Takeaway: A teaching in the prior art that an asserted combination would result in a decrease in performance is not necessarily a teaching away that would result in a finding of nonobviousness.

In its Decision, the Board denied Patent Owner’s Request for Rehearing of the Final Written Decision finding claims 1, 2, 4, 6, 7, 9, 11, 13-20, 23, 25, and 26 of the ’627 patent unpatentable. Patent Owner argued that “(1) the Board misapprehended the definition of a person of ordinary skill in the art and, because of this misapprehension, the Board improperly credited Mr. Galvagni’s testimony related to issues of electrical design; (2) the Board erred as a matter of law in interpreting the Supreme Court’s decision in KSR Int’l Co. v. Teleflex Inc., 550 U.S. 398, 416 (2007), and (3) the Board overlooked Patent Owner’s argument that the prior art, as well as commercial requirements for implantable medical devices, taught away from the proposed combination of references.”

In a request for rehearing, “the dissatisfied party ‘must specifically identify all matters the party believes the Board misapprehended or overlooked, and the place where each matter was previously addressed in a motion, an opposition, or reply.’”

Regarding the definition of a person of ordinary skill in the art, the Board noted that in its Final Decision, it had considered Patent Owner’s arguments and rejected its “identification of one of ordinary skill in the art as too narrow.” The Board further stated that Patent Owner had misconstrued the Board’s findings, noting that it did not conclude “that knowledge of structural design could substitute for electrical design expertise.” The Board had considered in its Final Decision the testimony of Mr. Galvagni, taking into account his “relative lack of experience in electrical design.”

Patent Owner also asserted that the Board improperly relied upon Mr. Galvagni’s testimony in support of its construction of the term “edge ground.” The Board was not persuaded, noting that the Board relied upon other additional evidence in its construction.

Patent Owner contended that the testimony of Mr. Prymak “should not be credited because he could not identify a real-world example of a capacitor array for a human implantable device that solely used an internal ground in lieu of perimeter metallization.” The Board stated that Patent Owner did not explain how the lack of real-world example would undermine testimony related to what “one of ordinary skill in the art would understand from the Hazzard reference.” Thus, the Board was not persuaded that it “erred in crediting Mr. Galvagni’s testimony relating to the Hazzard reference or in concluding that the term ‘an edge ground’ in Hazzard refers to ‘the normal method of using perimeter metallization around the edge or periphery of the capacitor.’”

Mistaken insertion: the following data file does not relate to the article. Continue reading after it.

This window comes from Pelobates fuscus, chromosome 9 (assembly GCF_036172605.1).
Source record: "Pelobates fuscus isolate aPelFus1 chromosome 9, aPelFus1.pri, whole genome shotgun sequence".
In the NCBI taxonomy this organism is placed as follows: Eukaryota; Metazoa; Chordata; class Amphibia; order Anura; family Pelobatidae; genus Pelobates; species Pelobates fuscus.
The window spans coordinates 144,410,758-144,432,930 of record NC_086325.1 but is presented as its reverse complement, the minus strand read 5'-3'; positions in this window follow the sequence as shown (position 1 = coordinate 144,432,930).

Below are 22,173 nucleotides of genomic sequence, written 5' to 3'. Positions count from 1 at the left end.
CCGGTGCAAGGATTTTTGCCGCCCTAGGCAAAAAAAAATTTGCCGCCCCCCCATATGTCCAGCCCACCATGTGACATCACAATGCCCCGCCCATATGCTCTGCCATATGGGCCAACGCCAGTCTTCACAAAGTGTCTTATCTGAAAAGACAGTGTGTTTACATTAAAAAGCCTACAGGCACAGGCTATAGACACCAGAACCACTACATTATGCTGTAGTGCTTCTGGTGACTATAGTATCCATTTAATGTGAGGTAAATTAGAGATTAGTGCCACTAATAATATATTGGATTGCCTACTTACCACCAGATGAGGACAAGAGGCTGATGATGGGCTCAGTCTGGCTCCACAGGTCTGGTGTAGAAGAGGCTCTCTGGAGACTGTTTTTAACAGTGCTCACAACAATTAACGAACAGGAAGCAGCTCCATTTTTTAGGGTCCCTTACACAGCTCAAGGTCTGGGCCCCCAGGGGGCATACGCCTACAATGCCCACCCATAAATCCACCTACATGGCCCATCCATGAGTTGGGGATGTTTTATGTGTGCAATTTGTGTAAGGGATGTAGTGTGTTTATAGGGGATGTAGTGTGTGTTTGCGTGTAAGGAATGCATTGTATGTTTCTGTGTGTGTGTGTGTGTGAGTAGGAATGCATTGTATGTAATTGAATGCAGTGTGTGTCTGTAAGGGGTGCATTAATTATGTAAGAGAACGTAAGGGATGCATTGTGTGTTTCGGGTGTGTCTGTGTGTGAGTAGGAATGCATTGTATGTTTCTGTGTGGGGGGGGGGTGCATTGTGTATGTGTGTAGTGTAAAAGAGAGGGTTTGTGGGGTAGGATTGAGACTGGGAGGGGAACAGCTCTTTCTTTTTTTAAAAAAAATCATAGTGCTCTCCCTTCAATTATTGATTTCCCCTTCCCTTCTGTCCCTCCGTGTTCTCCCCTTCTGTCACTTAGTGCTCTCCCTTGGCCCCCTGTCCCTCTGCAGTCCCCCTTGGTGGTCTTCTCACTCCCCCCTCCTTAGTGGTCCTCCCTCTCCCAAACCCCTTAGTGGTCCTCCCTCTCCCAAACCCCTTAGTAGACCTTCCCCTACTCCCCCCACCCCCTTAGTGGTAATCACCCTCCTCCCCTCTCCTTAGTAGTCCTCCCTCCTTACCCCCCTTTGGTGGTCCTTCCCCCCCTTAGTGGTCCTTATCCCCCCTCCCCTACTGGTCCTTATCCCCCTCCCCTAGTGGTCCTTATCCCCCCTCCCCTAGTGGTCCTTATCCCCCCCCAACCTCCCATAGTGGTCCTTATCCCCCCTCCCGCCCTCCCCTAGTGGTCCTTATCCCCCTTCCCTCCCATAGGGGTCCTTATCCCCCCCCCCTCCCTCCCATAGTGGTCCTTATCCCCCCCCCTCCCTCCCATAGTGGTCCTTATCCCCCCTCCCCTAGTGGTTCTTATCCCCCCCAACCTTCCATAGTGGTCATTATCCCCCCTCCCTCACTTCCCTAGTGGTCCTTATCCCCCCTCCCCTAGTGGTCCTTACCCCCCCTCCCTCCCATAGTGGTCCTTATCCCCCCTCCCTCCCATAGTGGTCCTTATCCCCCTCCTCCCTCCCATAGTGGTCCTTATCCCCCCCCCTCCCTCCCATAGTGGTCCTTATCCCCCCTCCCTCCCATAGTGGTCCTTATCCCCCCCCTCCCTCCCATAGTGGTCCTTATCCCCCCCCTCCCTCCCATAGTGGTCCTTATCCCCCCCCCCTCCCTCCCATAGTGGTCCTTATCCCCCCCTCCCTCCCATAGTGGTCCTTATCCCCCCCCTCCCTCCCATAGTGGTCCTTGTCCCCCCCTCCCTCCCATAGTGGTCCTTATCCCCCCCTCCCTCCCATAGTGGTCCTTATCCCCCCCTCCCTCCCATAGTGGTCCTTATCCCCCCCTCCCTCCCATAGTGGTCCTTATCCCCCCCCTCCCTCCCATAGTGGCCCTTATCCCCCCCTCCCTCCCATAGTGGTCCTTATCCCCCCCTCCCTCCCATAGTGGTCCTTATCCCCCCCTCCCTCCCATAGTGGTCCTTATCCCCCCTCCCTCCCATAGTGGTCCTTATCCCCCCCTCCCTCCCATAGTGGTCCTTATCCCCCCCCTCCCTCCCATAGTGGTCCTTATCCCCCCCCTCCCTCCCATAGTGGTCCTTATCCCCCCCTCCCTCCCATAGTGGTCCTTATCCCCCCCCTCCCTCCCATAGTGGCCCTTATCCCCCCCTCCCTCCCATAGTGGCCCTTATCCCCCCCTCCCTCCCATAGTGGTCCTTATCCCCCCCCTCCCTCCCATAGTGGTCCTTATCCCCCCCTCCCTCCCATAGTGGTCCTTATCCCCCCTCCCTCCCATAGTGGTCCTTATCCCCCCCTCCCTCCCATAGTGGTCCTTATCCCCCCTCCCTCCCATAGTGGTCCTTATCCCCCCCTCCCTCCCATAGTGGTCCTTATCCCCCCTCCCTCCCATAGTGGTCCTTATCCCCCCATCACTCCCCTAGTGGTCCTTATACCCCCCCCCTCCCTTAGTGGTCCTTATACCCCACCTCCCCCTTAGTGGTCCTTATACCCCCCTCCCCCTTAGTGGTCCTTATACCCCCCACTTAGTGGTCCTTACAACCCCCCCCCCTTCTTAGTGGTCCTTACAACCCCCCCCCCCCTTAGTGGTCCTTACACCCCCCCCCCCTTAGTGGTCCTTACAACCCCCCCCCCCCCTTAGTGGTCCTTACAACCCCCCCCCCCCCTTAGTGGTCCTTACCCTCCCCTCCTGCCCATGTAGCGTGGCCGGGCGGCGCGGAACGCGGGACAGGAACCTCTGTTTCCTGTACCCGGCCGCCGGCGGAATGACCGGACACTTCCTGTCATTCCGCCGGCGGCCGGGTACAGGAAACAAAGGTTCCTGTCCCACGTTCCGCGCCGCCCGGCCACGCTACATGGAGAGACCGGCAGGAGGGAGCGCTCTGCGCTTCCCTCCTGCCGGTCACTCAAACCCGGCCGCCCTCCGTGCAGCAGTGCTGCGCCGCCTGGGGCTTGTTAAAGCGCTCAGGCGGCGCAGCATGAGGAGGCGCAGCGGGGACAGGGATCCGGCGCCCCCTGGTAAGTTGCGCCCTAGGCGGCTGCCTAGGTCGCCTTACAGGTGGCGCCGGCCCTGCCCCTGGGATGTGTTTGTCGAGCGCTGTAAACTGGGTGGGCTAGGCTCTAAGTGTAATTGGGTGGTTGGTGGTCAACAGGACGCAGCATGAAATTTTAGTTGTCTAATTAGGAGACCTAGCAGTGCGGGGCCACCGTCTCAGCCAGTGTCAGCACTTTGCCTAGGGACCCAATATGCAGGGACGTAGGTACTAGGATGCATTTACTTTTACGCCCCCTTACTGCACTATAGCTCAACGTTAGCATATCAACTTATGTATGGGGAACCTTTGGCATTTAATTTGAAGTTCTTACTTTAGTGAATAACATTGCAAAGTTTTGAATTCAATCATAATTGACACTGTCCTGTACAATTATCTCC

Regarding the Board’s interpretation of KSR, Patent Owner took issue with the Board’s statement that “[m]odifying a known device, using a known method, to achieve a predictable result, is obvious, even if one is willing to accept a known loss in performance others sought to avoid.” In particular, Patent Owner asserted that “change that results in a known loss in performance that others sought to avoid cannot provide legal motivation for that change” and that when elements “work together in an unexpected and fruitful manner they are nonobvious.”

However, the Board noted that it did not rely upon this statement as legal motivation, but rather relied on evidence provided by Petitioner that one of skill in the art would have the requisite motivation. Moreover, the Board noted that Patent Owner did not establish nonobviousness because it did not show “that any surprising result was obtained in the feedthrough capacitors of the ’627 patent, much less a surprising result commensurate in scope with the claimed invention.”

Regarding the alleged teaching away, the Board indicated that it had considered the arguments and found them unpersuasive. In particular, even though the prior art indicated some “decrease in performance” in the asserted combination, the Board was not persuaded that the decrease would teach away from the combination of references. Moreover, the Board was not persuaded by Patent Owner’s arguments that Petitioner’s declarant, Mr. Prymak, admitted that the asserted combination would result in an undesirable increase in size or decrease in capacitance.

Accordingly, the Board denied Patent Owner’s Rehearing Request.

AVX Corp. v. Greatbatch, Ltd., IPR2014-00697

Paper 60: Decision on Request for Rehearing

Dated: January 11, 2016

Patent: 5,905,627

Before: Jeremy M. Plenzler, Jon B. Tornquist, and Beth Z. Shaw